According to our TDIM analysis, four groups could be identified in the 15 patients: (i) eight patients (53%) were in remission and had IFX levels in the proposed therapeutic range (3–8 μg/mL)14 and no ATI; (ii) three patients (20%) were in remission although IFX levels were below the cut-off and ATI levels were measurable;these patients may thus benefit from stopping treatment, to avoid potential toxic effects; (iii) two patients (13%) with active disease had ATI and no measurable IFX; these patients may benefit from switching to a different anti-TNFα antibody. (iv) two patients (13%) had active disease despite adequate IFX levels and no ATI: these patients may benefit from switching to another class of agents.

Despite the very small number of patients, these data confirm wide inter-individual variability9,10,11,12,13,14, and strongly uphold the usefulness of TDIM. It is important to recall that high interindividual variability has been described for the reference IFX Remicade10,13,27,55, very similar to that seen with CT-P13 after switching56.

In summary, systematic characterisation and validation of a novel SPR-based analytical assay showed that it provides highly reliable measurements of serum concentrations of IFX and ATI, which are useful for TDIM. The specific features of SPR, mainly the possibility of directly detecting and measuring serum antibodies in a very short experimental time (a few minutes), offer further significant advantages over classic ELISA, particularly the more reliable measurement of low-affinity patient’s ATI. The assay allows for much faster analysis, partly also because of the simultaneous measurement of IFX and ATI from the same serum sample; it is possible to regenerate the sensor and run dozens of analytical sessions on the same chip, resulting in cost-effectiveness over commercial ELISA kits. Similar SPR-based analytical assays can be tested and developed for other biotherapeutics. In addition, point-of-care devices based on SPR technology could be developed for very rapid on-site analysis48,57, boosting the flexibility of TDIM.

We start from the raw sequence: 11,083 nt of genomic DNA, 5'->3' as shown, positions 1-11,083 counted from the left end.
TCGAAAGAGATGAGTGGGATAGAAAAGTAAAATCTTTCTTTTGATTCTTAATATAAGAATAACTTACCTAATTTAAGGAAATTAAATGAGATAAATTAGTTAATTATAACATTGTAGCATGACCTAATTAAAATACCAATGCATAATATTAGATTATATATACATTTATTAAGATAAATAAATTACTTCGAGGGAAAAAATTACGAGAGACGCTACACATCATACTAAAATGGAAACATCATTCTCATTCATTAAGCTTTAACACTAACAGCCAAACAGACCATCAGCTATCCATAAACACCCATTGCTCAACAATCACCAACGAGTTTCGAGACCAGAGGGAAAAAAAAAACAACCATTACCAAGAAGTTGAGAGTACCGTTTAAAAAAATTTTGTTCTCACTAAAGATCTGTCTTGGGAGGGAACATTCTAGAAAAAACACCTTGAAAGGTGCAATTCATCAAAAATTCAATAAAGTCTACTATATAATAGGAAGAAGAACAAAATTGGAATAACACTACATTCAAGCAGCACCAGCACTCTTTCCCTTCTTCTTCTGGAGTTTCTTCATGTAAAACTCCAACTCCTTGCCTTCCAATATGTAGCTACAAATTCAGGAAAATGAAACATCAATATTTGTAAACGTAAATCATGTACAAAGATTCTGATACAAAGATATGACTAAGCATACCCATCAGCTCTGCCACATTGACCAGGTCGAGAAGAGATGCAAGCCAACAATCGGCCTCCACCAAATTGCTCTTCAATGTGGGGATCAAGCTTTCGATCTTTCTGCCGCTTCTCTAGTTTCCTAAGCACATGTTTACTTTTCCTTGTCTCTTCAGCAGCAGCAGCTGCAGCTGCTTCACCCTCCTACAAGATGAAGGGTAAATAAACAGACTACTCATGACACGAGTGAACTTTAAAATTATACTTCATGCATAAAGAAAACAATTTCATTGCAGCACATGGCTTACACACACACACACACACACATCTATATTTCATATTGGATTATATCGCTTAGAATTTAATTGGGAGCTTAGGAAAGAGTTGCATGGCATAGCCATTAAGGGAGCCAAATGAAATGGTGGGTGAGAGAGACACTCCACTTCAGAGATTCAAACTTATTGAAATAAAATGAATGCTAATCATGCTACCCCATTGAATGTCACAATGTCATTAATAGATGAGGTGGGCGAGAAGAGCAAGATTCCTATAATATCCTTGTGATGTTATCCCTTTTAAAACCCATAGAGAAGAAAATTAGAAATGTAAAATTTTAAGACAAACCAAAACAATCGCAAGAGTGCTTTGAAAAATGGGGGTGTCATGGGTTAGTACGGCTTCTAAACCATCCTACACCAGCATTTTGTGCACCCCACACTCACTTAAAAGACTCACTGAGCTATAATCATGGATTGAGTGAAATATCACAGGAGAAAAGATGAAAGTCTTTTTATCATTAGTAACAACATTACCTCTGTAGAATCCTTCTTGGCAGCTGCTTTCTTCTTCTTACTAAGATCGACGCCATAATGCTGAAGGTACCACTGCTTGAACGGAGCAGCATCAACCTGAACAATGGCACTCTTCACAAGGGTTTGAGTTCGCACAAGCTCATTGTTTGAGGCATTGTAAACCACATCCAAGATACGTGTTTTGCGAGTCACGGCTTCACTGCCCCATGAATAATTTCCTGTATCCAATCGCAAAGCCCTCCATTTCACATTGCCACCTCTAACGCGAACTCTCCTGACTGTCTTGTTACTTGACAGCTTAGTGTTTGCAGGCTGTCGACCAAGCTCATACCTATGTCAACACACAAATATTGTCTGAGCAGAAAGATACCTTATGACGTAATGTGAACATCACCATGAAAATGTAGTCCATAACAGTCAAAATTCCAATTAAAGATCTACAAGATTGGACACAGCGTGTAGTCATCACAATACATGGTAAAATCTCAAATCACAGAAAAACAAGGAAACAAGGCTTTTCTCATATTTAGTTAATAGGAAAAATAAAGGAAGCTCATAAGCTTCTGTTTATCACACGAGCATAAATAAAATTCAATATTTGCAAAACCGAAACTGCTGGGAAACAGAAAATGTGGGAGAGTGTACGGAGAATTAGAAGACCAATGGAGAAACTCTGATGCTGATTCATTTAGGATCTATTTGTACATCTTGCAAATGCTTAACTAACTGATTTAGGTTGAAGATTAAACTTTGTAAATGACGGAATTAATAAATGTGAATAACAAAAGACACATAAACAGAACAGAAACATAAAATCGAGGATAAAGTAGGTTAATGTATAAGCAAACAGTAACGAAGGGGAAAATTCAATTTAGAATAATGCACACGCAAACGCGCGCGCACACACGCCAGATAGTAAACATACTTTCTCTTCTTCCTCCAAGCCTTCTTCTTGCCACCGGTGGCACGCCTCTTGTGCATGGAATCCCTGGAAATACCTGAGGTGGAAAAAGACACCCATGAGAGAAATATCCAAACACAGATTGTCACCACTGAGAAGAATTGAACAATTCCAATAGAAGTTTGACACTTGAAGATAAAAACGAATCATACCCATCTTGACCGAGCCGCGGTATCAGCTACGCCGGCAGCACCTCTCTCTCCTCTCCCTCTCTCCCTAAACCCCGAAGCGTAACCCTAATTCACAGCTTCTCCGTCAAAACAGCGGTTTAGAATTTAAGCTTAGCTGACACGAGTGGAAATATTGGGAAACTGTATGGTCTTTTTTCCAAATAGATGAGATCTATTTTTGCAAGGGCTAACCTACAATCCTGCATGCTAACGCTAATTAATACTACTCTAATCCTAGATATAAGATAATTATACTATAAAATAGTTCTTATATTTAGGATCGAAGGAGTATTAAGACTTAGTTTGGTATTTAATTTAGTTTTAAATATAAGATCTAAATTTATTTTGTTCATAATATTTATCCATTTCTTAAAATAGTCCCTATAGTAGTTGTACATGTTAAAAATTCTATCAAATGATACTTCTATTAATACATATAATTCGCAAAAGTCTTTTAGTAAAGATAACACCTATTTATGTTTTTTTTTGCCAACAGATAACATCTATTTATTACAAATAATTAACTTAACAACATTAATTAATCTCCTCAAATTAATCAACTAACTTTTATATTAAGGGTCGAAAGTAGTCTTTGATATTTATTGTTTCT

Data Availability

The datasets generated during and/or analysed during the current study are available from the corresponding author on reasonable request.

Additional information

Publisher’s note: Springer Nature remains neutral with regard to jurisdictional claims in published maps and institutional affiliations.

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Acknowledgements

We thank Carmen Correale and Simona Radice for collection and handling patient’s blood samples.

Author information

Affiliations

  1. Istituto di Ricerche Farmacologiche Mario Negri IRCCS, Milan, Italy

    • Marten Beeg
    • , Alessandro Nobili
    • , Mario Salmona
    • , Silvio Garattini
    •  & Marco Gobbi
  2. Clinical Gastroenterology Unit, Careggi University Hospital, Florence, Italy

    • Barbara Orsini
    •  & Francesca Rogai
  3. IBD Center, Dept. of Gastroenterology, Humanitas Clinical and Research Institute, Rozzano, Milan, Italy

    • Daniela Gilardi
    • , Gionata Fiorino
    •  & Silvio Danese
  4. Department of Biomedical Sciences, Humanitas University, Rozzano, Milan, Italy

    • Gionata Fiorino
    •  & Silvio Danese

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Contributions

M.B., A.N., M.S., S.G. and M.G. conception of the study; M.B. and M.G. experimental design; M.B. performed SPR and ELISA studies; M.B. and M.G. data analysis; B.O., F.R., D.G., G.F. and S.D. patient identification and characterisation, and collection of blood samples; M.B. and M.G. wrote the manuscript with assistance from all of the other authors.

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The authors declare no competing interests.

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Correspondence to Marco Gobbi.

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https://doi.org/10.1038/s41598-018-37950-4